Sample-based assessments

Are run internationally, regionally, nationally and even sub-nationally. In this case the assessment is only administered to a portion of the student population (for instance, a nationally-representative portion of students) instead of the entire student population. This not only allows it to be more cost-effective, but also avoids the ‘teach to the test’ issue. Their main goal is to produce evidence-based information which will help decision-makers identify where learning is not taking place and allow them to take action.

Looney, J. W. 2011. Integrating formative and summative assessment: Progress toward a seamless system? OECD Education Working Papers, No. 58. Paris: OECD Publishing. Retrieved from:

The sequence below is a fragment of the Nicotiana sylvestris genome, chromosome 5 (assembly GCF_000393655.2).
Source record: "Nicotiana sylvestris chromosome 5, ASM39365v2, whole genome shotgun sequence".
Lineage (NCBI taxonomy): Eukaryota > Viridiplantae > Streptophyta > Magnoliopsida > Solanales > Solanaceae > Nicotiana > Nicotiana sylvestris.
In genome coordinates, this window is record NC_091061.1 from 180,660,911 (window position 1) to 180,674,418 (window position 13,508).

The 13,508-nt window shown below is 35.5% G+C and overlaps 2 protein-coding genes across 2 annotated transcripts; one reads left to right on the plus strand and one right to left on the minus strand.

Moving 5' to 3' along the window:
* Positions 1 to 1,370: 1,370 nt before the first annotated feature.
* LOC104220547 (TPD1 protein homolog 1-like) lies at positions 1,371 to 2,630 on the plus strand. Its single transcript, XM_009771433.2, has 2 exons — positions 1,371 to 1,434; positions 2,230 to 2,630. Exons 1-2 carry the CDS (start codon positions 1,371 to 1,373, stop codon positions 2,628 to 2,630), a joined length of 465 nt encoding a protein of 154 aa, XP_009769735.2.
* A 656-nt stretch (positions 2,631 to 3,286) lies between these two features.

Muskin, J.A. 2017. Continuous Assessment for Improved Teaching and Learning: A Critical Review to Inform Policy and Practice. Geneva: IBE Unesco International Bureau of Education. Retrieved from:

Ramírez, M.J. 2018. Quick Guide No. 2 Making the Case for a Learning Assessment. Montreal: UIS-UNESCO (UNESCO Institute for Statistics). Retrieved from: